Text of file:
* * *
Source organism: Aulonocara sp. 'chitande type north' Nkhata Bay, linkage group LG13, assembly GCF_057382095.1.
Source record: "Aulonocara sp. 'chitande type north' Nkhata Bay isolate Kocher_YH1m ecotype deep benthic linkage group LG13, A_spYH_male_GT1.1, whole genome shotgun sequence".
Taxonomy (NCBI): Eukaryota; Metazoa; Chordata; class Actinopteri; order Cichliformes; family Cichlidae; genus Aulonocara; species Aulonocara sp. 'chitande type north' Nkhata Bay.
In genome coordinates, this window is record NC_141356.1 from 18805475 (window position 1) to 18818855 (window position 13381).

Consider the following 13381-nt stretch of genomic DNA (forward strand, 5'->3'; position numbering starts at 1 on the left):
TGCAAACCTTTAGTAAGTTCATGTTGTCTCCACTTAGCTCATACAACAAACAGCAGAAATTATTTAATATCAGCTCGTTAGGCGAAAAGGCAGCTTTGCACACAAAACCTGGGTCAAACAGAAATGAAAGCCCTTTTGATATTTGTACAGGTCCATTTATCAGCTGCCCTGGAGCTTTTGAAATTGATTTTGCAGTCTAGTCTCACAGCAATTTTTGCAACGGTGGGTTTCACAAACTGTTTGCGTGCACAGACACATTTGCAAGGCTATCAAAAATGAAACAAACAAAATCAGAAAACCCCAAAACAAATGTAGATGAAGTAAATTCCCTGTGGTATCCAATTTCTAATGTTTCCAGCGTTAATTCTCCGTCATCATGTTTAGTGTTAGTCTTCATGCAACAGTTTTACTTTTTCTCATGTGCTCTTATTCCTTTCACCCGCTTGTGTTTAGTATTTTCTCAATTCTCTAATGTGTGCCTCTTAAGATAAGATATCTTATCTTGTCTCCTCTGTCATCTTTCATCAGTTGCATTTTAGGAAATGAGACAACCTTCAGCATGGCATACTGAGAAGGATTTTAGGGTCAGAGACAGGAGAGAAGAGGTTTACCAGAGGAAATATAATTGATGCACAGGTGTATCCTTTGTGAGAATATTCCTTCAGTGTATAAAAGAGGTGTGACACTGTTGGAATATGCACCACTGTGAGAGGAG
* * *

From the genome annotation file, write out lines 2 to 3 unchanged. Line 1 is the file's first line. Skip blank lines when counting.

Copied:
Source record: "Aulonocara sp. 'chitande type north' Nkhata Bay isolate Kocher_YH1m ecotype deep benthic linkage group LG13, A_spYH_male_GT1.1, whole genome shotgun sequence".
Taxonomy (NCBI): Eukaryota; Metazoa; Chordata; class Actinopteri; order Cichliformes; family Cichlidae; genus Aulonocara; species Aulonocara sp. 'chitande type north' Nkhata Bay.